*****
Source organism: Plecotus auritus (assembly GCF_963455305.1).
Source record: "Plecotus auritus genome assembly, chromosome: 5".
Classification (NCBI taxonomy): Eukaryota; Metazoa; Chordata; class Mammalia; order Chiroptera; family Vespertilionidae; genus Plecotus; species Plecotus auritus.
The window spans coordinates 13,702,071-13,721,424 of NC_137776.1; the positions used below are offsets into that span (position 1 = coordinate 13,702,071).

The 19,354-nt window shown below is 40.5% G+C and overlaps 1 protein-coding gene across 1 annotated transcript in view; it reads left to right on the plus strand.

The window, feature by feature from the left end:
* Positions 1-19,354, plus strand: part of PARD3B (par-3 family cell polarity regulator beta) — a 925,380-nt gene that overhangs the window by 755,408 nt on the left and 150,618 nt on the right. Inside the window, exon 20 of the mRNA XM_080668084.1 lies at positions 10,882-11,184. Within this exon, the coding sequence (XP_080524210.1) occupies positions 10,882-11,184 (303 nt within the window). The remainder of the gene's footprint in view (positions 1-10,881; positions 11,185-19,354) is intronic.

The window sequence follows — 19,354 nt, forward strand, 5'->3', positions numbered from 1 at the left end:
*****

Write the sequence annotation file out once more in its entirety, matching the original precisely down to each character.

Source organism: Plecotus auritus (assembly GCF_963455305.1).
Source record: "Plecotus auritus genome assembly, chromosome: 5".
Classification (NCBI taxonomy): Eukaryota; Metazoa; Chordata; class Mammalia; order Chiroptera; family Vespertilionidae; genus Plecotus; species Plecotus auritus.
The window spans coordinates 13,702,071-13,721,424 of NC_137776.1; the positions used below are offsets into that span (position 1 = coordinate 13,702,071).

The 19,354-nt window shown below is 40.5% G+C and overlaps 1 protein-coding gene across 1 annotated transcript in view; it reads left to right on the plus strand.

The window, feature by feature from the left end:
* Positions 1-19,354, plus strand: part of PARD3B (par-3 family cell polarity regulator beta) — a 925,380-nt gene that overhangs the window by 755,408 nt on the left and 150,618 nt on the right. Inside the window, exon 20 of the mRNA XM_080668084.1 lies at positions 10,882-11,184. Within this exon, the coding sequence (XP_080524210.1) occupies positions 10,882-11,184 (303 nt within the window). The remainder of the gene's footprint in view (positions 1-10,881; positions 11,185-19,354) is intronic.

The window sequence follows — 19,354 nt, forward strand, 5'->3', positions numbered from 1 at the left end: